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Two dudes test drive: The Honda CR-V

Rick Newman
Senior Columnist

Here’s a head-turner for those who follow automotive trends: Kelley Blue Book just published its annual list of the 10 best family vehicles, and for the first time not a single sedan made the cut.

The staid old family sedan has been losing ground to crossovers, for good reason. These mini SUVs are more practical, with a rear tailgate instead of a trunk, for bulky items and awkward piles of gear. They’re a bit taller, offering a more commanding view of the road. Mandatory electronic stability control makes them safer than the rollover-prone SUVs of yore. And perhaps above all, they’re cooler, conveying the go-anywhere mindset of an adventurer, even if they never depart from pavement.

That makes the timing fortuitous for Honda’s rollout of the 2017 CR-V, a newly redesigned version of the popular crossover that’s poised to become Honda’s bestselling vehicle. The Civic compact was Honda’s top seller last year, with sales of about 367,000. But the CR-V was right behind, with sales of 357,000. Since new models tend to generate fresh interest (and merit muscular ad campaigns), there’s a good chance the CR-V will outsell the Civic this year.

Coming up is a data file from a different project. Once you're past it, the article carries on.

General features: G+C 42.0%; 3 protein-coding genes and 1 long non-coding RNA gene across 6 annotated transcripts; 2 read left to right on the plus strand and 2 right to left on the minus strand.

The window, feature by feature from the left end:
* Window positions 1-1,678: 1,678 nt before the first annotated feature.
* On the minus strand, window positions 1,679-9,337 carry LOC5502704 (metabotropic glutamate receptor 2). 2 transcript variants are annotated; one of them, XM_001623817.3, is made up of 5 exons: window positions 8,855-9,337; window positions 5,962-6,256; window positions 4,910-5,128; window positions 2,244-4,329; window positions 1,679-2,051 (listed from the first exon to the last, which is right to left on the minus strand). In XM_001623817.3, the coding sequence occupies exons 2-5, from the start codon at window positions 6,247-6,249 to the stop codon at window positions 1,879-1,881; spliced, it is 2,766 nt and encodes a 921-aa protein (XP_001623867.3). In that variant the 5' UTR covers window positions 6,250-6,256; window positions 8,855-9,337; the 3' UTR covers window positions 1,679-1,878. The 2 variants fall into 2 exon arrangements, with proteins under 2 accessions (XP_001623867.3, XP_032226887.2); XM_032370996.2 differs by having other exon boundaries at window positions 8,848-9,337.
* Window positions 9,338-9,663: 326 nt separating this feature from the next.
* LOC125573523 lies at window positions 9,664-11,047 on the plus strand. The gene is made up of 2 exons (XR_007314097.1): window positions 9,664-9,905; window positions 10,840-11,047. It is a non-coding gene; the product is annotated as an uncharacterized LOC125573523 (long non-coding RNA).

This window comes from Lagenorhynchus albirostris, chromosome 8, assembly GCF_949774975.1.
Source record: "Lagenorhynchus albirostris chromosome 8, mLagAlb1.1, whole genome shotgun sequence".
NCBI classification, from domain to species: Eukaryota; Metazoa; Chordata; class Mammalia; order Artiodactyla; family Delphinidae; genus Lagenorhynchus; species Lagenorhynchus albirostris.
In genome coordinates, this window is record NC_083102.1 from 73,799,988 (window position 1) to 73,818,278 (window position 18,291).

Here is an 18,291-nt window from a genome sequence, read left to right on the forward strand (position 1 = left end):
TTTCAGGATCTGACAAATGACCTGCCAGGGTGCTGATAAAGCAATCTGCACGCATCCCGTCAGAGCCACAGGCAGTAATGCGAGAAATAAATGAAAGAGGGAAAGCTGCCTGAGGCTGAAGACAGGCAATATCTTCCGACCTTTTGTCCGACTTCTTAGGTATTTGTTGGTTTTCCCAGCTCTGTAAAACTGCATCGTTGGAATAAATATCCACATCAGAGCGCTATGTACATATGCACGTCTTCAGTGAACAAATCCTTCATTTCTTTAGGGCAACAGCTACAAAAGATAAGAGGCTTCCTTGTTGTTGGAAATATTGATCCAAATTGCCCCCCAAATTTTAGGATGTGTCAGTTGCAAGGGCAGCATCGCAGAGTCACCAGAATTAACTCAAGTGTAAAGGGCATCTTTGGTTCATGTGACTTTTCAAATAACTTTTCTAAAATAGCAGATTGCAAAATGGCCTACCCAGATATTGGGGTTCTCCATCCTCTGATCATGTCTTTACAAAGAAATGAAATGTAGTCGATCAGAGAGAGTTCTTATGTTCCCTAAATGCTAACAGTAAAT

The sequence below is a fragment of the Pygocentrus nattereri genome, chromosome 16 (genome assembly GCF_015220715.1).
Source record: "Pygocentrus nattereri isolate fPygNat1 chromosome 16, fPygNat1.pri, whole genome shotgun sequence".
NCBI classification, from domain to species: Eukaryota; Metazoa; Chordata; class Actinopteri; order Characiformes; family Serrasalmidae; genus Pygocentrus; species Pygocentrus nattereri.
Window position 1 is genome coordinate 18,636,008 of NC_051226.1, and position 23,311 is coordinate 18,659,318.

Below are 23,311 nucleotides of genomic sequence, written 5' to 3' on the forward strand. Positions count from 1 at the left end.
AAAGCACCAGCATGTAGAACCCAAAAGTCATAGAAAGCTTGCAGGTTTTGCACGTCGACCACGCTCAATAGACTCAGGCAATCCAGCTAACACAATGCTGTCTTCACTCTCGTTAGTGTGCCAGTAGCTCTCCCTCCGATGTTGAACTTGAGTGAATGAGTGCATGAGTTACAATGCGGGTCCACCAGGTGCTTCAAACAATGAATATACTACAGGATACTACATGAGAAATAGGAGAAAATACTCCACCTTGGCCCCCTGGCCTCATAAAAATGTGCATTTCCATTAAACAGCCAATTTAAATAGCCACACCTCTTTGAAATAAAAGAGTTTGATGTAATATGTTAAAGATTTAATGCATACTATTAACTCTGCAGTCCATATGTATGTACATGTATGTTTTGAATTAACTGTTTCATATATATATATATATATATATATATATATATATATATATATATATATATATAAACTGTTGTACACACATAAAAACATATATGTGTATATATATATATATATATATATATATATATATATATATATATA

Pras Subramanian and I tooled around in a 2017 CR-V loaned by Honda to evaluate its appeal, as you can see in the video above. Honda is touting a sleeker, quieter cabin, a better interface with your smartphone, improved cargo room and gas mileage that averages about 30 MPG—what econoboxes averaged just a few years ago. Honda is famous for clever engineering touches, such as a “two-mode” floor in the cargo area that starts with a flat surface but lets you drop the floor by a smidge, to make more room for stacked suitcases.

The CR-V is essentially a people-mover for families with one or two kids that don’t quite need a minivan. The trick for the 2017 model is to make incremental improvements without comprising the crossover’s inherent practicality, which is why casual observers might not even distinguish the styling of the new model from the outgoing one. Pras and I predict the CR-V will fulfill its mission in the Honda lineup. Should you get one? Check out the video to help you decide.

Rick Newman is the author of four books, including Rebounders: How Winners Pivot from Setback to Success. Follow him on Twitter: @rickjnewman

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